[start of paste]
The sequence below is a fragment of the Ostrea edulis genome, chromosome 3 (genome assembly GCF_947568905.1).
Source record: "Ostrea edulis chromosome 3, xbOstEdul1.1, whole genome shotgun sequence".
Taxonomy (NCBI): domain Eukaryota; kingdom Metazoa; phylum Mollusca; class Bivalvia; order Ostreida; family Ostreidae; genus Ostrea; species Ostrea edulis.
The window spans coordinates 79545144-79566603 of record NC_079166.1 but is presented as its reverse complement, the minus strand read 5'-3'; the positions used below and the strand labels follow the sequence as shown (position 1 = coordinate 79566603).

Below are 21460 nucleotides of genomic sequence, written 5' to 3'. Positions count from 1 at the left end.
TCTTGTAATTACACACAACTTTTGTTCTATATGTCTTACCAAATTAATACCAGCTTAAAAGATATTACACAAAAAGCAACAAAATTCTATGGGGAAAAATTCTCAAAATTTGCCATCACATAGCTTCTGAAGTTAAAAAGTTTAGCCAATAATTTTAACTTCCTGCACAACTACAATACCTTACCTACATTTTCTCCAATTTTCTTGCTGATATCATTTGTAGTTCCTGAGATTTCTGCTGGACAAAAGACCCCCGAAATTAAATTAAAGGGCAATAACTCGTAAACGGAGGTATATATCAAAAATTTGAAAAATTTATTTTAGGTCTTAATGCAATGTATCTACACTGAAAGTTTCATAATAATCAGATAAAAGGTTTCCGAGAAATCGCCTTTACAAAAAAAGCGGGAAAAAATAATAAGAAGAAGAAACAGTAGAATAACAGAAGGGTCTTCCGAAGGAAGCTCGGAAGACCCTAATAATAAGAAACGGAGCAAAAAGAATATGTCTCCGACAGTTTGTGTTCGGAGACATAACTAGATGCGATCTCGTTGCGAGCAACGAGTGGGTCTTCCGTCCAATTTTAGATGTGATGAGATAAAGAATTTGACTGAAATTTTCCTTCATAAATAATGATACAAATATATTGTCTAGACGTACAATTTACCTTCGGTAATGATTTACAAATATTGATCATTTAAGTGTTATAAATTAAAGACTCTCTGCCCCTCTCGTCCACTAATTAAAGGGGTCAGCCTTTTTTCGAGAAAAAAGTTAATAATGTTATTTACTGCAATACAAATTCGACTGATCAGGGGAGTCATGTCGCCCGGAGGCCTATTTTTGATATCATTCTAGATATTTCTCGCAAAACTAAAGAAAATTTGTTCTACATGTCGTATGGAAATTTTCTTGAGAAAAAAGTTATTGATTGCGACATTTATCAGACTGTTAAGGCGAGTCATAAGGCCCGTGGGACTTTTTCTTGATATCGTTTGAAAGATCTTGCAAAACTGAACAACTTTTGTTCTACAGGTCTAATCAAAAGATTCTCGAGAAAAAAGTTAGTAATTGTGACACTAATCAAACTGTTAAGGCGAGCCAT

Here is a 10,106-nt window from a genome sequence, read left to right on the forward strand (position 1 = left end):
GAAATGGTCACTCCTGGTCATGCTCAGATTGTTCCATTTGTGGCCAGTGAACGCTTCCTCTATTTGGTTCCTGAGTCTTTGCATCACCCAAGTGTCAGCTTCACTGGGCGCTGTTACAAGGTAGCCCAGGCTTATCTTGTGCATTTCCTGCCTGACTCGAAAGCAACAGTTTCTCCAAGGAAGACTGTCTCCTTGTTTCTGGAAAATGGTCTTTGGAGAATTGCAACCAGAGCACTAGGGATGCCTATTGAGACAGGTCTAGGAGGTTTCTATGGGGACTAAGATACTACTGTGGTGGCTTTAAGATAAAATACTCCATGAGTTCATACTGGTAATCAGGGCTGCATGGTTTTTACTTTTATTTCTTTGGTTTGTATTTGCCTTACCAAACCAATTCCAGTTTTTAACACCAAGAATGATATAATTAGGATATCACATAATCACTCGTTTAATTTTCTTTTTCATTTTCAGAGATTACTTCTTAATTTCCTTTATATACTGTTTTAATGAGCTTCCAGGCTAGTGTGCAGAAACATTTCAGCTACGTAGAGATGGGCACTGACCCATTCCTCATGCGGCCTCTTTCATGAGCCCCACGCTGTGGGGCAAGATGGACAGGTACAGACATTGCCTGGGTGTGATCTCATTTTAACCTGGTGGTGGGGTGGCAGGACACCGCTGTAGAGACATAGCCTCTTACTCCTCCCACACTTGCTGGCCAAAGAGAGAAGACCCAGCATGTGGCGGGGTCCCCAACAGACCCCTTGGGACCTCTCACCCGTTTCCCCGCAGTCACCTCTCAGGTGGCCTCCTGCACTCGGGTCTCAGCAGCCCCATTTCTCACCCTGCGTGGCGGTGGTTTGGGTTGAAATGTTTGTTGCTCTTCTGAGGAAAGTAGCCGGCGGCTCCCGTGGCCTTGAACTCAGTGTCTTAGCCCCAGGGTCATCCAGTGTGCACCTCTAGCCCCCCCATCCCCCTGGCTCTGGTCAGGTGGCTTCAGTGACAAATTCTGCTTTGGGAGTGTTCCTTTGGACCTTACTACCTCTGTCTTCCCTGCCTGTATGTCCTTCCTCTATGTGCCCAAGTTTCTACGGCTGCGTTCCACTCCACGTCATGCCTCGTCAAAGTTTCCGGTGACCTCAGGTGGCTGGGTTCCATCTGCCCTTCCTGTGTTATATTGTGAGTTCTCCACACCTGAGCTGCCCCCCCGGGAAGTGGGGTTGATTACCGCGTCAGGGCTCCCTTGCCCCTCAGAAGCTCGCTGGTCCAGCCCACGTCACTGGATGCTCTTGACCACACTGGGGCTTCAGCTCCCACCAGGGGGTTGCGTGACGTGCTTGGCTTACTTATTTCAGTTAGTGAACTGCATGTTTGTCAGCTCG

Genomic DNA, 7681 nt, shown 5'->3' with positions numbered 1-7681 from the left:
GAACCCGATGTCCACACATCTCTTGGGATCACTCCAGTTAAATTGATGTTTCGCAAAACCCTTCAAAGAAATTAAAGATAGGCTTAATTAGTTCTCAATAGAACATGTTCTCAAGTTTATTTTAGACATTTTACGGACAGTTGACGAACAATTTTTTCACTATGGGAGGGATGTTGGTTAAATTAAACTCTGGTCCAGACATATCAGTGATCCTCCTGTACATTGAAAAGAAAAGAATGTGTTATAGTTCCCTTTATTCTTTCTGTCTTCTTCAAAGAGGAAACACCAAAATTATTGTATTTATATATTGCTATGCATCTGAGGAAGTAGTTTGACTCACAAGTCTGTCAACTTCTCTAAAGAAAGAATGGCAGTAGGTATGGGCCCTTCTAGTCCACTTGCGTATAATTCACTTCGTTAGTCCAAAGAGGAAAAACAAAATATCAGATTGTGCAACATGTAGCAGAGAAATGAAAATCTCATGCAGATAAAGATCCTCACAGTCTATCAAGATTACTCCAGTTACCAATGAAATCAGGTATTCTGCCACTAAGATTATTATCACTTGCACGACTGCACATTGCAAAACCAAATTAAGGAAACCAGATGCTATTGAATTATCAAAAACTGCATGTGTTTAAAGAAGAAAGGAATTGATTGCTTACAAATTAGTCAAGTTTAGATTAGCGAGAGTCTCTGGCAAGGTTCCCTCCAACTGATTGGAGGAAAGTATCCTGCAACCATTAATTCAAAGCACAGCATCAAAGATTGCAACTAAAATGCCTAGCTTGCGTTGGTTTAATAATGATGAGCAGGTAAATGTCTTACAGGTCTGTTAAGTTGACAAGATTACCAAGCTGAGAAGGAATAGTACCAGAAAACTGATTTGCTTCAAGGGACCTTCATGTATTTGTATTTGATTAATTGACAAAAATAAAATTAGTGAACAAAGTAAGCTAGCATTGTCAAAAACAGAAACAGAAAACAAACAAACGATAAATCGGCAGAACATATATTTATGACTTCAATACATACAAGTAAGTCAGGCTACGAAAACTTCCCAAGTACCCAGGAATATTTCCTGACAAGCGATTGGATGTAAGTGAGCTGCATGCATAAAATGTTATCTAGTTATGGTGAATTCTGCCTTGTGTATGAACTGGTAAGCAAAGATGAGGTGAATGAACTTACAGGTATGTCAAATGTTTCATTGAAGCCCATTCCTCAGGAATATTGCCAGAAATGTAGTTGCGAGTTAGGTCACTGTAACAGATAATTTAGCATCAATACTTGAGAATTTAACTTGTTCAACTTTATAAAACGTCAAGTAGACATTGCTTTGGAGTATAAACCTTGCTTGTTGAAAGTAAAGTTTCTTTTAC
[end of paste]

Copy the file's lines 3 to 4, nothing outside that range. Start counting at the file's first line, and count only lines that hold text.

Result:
Taxonomy (NCBI): domain Eukaryota; kingdom Metazoa; phylum Mollusca; class Bivalvia; order Ostreida; family Ostreidae; genus Ostrea; species Ostrea edulis.
The window spans coordinates 79545144-79566603 of record NC_079166.1 but is presented as its reverse complement, the minus strand read 5'-3'; the positions used below and the strand labels follow the sequence as shown (position 1 = coordinate 79566603).